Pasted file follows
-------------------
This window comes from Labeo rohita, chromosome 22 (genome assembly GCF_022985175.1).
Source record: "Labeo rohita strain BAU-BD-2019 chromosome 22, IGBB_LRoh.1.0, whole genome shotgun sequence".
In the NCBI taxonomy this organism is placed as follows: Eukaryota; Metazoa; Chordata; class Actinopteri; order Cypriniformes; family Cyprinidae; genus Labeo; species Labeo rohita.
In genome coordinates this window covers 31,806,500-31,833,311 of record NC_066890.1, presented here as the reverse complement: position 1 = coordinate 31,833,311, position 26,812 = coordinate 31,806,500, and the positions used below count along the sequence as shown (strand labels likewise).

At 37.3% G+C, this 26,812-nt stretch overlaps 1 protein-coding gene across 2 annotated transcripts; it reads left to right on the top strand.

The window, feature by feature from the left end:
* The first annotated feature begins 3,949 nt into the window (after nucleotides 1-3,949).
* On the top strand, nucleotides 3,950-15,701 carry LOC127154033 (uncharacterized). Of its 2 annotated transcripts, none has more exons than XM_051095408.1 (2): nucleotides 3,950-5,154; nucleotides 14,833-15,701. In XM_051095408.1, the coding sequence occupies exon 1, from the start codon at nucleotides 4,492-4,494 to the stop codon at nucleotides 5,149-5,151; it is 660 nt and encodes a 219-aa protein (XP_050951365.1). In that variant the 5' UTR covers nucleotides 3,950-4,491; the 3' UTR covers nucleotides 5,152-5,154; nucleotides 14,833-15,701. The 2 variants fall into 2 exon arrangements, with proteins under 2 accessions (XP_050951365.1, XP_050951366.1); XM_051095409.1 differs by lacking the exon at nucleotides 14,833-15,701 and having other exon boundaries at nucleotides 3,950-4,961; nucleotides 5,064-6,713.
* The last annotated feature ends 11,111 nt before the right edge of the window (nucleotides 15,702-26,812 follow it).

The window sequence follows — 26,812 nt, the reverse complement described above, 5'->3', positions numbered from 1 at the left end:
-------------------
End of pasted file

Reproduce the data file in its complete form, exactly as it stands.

This window comes from Labeo rohita, chromosome 22 (genome assembly GCF_022985175.1).
Source record: "Labeo rohita strain BAU-BD-2019 chromosome 22, IGBB_LRoh.1.0, whole genome shotgun sequence".
In the NCBI taxonomy this organism is placed as follows: Eukaryota; Metazoa; Chordata; class Actinopteri; order Cypriniformes; family Cyprinidae; genus Labeo; species Labeo rohita.
In genome coordinates this window covers 31,806,500-31,833,311 of record NC_066890.1, presented here as the reverse complement: position 1 = coordinate 31,833,311, position 26,812 = coordinate 31,806,500, and the positions used below count along the sequence as shown (strand labels likewise).

At 37.3% G+C, this 26,812-nt stretch overlaps 1 protein-coding gene across 2 annotated transcripts; it reads left to right on the top strand.

The window, feature by feature from the left end:
* The first annotated feature begins 3,949 nt into the window (after nucleotides 1-3,949).
* On the top strand, nucleotides 3,950-15,701 carry LOC127154033 (uncharacterized). Of its 2 annotated transcripts, none has more exons than XM_051095408.1 (2): nucleotides 3,950-5,154; nucleotides 14,833-15,701. In XM_051095408.1, the coding sequence occupies exon 1, from the start codon at nucleotides 4,492-4,494 to the stop codon at nucleotides 5,149-5,151; it is 660 nt and encodes a 219-aa protein (XP_050951365.1). In that variant the 5' UTR covers nucleotides 3,950-4,491; the 3' UTR covers nucleotides 5,152-5,154; nucleotides 14,833-15,701. The 2 variants fall into 2 exon arrangements, with proteins under 2 accessions (XP_050951365.1, XP_050951366.1); XM_051095409.1 differs by lacking the exon at nucleotides 14,833-15,701 and having other exon boundaries at nucleotides 3,950-4,961; nucleotides 5,064-6,713.
* The last annotated feature ends 11,111 nt before the right edge of the window (nucleotides 15,702-26,812 follow it).

The window sequence follows — 26,812 nt, the reverse complement described above, 5'->3', positions numbered from 1 at the left end: